Baba Bob, as he was known to Clare, grew up on the Iron Range in Hibbing, Minnesota. His dad worked in the iron ore mines there. Bob left town when he was 20, though, to join the Navy. I love the following story, and I think it exemplifies the Family Impatience. When Bob went to enlist in the military, he tried the office of the Marines first. There was no one there. "I am not going to wait around," my grandpa said, and headed for the office of the Navy instead. Thank God he did. I wouldn't be alive if he hadn't, because it was the Navy that sent him to Chicago, where he met my grandmother on a blind date. They were together for just six weeks before he shipped out to the South Pacific, where he spent the war on Guam listening to enemy radio transmissions. My grandparents were married in November of 1945. That's 69 years of marriage. Amazing. At my sister's wedding, the band did the "anniversary" dance. You know, the one where each married couple stays on the floor, leaving as the years are called out until only the couple who has been married the longest remains. Well, my grandparents were the last ones standing. When asked how they made it work for so long, my grandpa yelled, "Don't talk!" He was joking, of course. He and my grandmother had a loving relationship, and he talked plenty.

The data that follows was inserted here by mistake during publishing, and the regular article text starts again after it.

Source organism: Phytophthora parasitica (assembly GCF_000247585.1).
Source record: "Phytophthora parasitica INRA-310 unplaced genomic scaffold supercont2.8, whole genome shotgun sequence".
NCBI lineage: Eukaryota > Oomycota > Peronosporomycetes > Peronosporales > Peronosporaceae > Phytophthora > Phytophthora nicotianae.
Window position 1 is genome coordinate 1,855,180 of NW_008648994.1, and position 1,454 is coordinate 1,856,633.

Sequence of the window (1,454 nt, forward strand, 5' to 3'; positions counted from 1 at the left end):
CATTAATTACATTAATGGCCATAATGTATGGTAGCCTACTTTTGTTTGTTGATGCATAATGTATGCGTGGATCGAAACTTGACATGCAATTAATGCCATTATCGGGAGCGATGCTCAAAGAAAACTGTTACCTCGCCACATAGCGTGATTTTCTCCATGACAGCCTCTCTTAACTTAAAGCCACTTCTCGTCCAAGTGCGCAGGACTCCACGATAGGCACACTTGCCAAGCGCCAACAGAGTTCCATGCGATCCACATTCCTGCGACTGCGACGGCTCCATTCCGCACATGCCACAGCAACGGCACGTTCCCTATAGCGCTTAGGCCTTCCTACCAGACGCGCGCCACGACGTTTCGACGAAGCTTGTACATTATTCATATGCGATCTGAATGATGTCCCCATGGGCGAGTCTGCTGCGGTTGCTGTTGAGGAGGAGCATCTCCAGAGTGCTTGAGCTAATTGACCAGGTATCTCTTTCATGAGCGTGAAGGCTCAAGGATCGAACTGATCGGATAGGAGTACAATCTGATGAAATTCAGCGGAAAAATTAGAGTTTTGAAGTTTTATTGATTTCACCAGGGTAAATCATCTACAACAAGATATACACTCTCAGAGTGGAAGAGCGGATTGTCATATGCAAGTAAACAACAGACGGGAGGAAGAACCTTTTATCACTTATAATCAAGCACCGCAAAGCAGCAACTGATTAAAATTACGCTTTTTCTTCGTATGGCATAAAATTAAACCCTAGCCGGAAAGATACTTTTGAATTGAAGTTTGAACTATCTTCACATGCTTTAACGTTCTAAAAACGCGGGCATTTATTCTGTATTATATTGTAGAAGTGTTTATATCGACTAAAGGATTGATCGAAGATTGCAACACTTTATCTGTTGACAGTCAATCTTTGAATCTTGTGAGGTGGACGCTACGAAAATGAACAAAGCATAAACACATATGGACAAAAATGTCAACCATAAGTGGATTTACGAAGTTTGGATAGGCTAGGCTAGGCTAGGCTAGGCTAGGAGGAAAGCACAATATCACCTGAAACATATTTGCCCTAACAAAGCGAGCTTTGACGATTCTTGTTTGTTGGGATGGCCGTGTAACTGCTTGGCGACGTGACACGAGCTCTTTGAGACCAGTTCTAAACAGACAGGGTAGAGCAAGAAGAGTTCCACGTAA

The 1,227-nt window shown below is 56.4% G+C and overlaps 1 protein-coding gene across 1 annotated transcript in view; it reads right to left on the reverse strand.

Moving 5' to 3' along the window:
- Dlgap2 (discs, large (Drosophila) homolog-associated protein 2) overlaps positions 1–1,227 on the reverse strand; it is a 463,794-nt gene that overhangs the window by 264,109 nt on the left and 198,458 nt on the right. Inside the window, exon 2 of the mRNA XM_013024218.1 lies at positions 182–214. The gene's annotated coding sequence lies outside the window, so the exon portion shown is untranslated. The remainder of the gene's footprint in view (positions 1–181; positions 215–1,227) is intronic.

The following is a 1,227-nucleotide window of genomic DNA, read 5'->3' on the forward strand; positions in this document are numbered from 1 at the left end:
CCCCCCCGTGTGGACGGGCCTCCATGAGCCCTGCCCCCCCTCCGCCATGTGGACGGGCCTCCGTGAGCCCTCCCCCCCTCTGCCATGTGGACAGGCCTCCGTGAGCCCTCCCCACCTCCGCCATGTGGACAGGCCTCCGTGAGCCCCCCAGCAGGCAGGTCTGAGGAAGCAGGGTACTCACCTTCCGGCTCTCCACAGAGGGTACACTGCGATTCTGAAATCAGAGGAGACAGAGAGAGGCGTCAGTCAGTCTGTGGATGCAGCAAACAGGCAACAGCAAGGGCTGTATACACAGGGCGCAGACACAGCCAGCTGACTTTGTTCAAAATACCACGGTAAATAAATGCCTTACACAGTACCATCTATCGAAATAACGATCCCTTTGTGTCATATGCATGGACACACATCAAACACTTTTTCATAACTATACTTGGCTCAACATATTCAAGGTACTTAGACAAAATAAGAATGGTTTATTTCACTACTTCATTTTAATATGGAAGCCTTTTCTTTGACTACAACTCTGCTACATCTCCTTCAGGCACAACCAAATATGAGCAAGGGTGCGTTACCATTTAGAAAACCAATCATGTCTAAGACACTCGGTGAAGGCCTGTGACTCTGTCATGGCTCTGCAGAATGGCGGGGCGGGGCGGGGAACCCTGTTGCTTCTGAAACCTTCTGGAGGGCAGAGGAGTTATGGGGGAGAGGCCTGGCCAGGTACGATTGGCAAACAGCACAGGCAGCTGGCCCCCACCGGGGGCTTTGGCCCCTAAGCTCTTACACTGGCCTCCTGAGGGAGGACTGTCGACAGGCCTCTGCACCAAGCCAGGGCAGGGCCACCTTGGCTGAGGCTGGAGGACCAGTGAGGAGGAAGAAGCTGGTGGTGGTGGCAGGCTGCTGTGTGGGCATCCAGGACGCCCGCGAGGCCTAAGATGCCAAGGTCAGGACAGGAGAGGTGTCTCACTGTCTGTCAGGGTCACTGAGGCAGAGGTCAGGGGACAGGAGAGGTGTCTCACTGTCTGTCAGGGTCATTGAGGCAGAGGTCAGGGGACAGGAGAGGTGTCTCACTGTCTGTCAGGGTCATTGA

My grandpa worked in radio (ending up as the station manager of WKTY in La Crosse), owned a carpet store, traveled the world, and participated in an exercise program at UW-La Crosse for more than forty years. He was still going regularly just a few months before he died. Most importantly, to me, he was the perfect grandfather.
He was funny. So funny. I visited him in the nursing home at Christmas time. "There's a nurse here I call Godzilla," he said. "Well, not to her face." He always had a story and a joke. It was so fun talking to him. He could be serious too, of course. I remember talking to him when I was trying to decide where to attend college. I wanted to move away, but I felt guilty, thinking my parents would be upset. "You have to live your own life," he said to me. So simple, yet so true.
He loved his grandchildren. I know he loved his great grandchildren, too, and I am so happy he met them. Clare adored him.
There is so much more I could say. There are so many stories. I want to write them all down. For now, though, I'll end with this. My dad described him this way in the obituary he wrote for the paper: "His family and friends will always remember him as a great husband, father and grandfather, and for his intelligence, thoughtfulness, generosity, kindness, and exquisite sense of humor."
You were the best, Grandpa. I'll miss you always.
|Robert H. Topinka|
August 24, 1922 - March 4, 2015